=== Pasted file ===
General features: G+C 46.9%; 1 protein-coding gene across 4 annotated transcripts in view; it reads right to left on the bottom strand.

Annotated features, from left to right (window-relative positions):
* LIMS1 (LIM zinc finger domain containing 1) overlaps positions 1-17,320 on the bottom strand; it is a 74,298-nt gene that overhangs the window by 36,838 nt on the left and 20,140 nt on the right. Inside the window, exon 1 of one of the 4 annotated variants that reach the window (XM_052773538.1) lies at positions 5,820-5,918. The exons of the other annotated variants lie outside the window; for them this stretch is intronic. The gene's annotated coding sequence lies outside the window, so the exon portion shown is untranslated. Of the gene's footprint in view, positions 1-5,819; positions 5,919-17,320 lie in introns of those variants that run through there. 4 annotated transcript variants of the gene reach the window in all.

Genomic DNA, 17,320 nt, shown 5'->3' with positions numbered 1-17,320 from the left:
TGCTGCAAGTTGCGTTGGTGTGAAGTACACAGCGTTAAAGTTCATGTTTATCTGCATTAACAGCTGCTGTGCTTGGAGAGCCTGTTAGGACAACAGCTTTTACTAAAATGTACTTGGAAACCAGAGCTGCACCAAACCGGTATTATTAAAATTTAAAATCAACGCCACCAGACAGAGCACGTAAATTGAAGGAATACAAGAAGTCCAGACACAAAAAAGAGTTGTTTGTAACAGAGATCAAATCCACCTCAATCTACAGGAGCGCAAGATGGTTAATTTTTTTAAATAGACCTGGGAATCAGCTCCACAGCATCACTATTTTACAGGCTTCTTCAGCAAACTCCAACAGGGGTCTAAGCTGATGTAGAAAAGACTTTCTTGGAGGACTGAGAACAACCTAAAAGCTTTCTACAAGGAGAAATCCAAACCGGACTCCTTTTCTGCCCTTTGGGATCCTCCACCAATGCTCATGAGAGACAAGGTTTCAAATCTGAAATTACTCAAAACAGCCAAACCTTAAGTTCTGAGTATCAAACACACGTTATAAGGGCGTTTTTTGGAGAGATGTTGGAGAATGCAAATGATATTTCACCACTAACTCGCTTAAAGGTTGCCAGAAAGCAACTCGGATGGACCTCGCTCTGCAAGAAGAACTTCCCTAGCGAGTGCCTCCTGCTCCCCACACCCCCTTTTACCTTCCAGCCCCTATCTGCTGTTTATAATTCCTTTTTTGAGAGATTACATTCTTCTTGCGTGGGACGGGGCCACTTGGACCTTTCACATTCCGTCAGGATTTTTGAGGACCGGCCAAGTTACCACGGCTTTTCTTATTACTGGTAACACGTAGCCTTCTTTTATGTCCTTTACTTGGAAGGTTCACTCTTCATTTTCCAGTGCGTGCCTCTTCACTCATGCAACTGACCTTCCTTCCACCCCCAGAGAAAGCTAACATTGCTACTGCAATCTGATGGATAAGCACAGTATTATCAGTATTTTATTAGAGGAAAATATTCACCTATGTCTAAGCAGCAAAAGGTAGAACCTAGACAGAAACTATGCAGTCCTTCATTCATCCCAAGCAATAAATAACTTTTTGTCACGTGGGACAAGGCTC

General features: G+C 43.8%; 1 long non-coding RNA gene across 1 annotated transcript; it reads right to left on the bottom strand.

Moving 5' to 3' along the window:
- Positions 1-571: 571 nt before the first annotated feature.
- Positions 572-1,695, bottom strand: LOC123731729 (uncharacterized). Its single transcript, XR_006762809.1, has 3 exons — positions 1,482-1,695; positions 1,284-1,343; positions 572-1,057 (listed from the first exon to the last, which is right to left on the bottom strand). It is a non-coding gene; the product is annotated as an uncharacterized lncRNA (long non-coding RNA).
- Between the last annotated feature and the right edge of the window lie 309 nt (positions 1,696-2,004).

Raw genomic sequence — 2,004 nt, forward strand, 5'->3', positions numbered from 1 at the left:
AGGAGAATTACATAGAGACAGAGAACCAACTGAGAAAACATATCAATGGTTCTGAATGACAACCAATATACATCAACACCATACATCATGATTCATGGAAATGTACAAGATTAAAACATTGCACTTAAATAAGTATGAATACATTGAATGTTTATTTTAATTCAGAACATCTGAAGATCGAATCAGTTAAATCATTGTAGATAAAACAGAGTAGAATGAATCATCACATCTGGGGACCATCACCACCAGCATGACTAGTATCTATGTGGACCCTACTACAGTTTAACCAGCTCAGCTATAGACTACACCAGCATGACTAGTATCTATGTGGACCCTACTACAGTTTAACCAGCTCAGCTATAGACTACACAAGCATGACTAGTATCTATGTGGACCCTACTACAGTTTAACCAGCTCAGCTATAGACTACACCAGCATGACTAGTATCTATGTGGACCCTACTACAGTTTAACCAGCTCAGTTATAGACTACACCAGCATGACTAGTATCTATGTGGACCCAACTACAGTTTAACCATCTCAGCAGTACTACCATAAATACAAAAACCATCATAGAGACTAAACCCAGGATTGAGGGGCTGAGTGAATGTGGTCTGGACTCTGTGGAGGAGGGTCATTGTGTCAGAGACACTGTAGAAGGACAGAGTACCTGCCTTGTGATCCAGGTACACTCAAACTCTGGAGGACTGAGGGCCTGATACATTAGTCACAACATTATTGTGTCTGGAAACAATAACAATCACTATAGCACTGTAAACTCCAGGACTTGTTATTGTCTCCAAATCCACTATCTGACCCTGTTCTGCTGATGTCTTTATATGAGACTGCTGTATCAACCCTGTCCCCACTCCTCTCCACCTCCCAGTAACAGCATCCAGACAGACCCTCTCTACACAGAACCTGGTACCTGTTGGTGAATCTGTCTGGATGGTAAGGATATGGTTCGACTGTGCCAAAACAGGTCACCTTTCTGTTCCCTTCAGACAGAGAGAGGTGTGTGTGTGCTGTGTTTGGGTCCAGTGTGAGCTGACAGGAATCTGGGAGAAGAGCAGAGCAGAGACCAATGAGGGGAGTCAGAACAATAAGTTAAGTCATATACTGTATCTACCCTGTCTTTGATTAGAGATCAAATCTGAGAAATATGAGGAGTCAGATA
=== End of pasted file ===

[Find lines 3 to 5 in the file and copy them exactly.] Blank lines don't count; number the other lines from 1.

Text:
* LIMS1 (LIM zinc finger domain containing 1) overlaps positions 1-17,320 on the bottom strand; it is a 74,298-nt gene that overhangs the window by 36,838 nt on the left and 20,140 nt on the right. Inside the window, exon 1 of one of the 4 annotated variants that reach the window (XM_052773538.1) lies at positions 5,820-5,918. The exons of the other annotated variants lie outside the window; for them this stretch is intronic. The gene's annotated coding sequence lies outside the window, so the exon portion shown is untranslated. Of the gene's footprint in view, positions 1-5,819; positions 5,919-17,320 lie in introns of those variants that run through there. 4 annotated transcript variants of the gene reach the window in all.

Genomic DNA, 17,320 nt, shown 5'->3' with positions numbered 1-17,320 from the left:
TGCTGCAAGTTGCGTTGGTGTGAAGTACACAGCGTTAAAGTTCATGTTTATCTGCATTAACAGCTGCTGTGCTTGGAGAGCCTGTTAGGACAACAGCTTTTACTAAAATGTACTTGGAAACCAGAGCTGCACCAAACCGGTATTATTAAAATTTAAAATCAACGCCACCAGACAGAGCACGTAAATTGAAGGAATACAAGAAGTCCAGACACAAAAAAGAGTTGTTTGTAACAGAGATCAAATCCACCTCAATCTACAGGAGCGCAAGATGGTTAATTTTTTTAAATAGACCTGGGAATCAGCTCCACAGCATCACTATTTTACAGGCTTCTTCAGCAAACTCCAACAGGGGTCTAAGCTGATGTAGAAAAGACTTTCTTGGAGGACTGAGAACAACCTAAAAGCTTTCTACAAGGAGAAATCCAAACCGGACTCCTTTTCTGCCCTTTGGGATCCTCCACCAATGCTCATGAGAGACAAGGTTTCAAATCTGAAATTACTCAAAACAGCCAAACCTTAAGTTCTGAGTATCAAACACACGTTATAAGGGCGTTTTTTGGAGAGATGTTGGAGAATGCAAATGATATTTCACCACTAACTCGCTTAAAGGTTGCCAGAAAGCAACTCGGATGGACCTCGCTCTGCAAGAAGAACTTCCCTAGCGAGTGCCTCCTGCTCCCCACACCCCCTTTTACCTTCCAGCCCCTATCTGCTGTTTATAATTCCTTTTTTGAGAGATTACATTCTTCTTGCGTGGGACGGGGCCACTTGGACCTTTCACATTCCGTCAGGATTTTTGAGGACCGGCCAAGTTACCACGGCTTTTCTTATTACTGGTAACACGTAGCCTTCTTTTATGTCCTTTACTTGGAAGGTTCACTCTTCATTTTCCAGTGCGTGCCTCTTCACTCATGCAACTGACCTTCCTTCCACCCCCAGAGAAAGCTAACATTGCTACTGCAATCTGATGGATAAGCACAGTATTATCAGTATTTTATTAGAGGAAAATATTCACCTATGTCTAAGCAGCAAAAGGTAGAACCTAGACAGAAACTATGCAGTCCTTCATTCATCCCAAGCAATAAATAACTTTTTGTCACGTGGGACAAGGCTC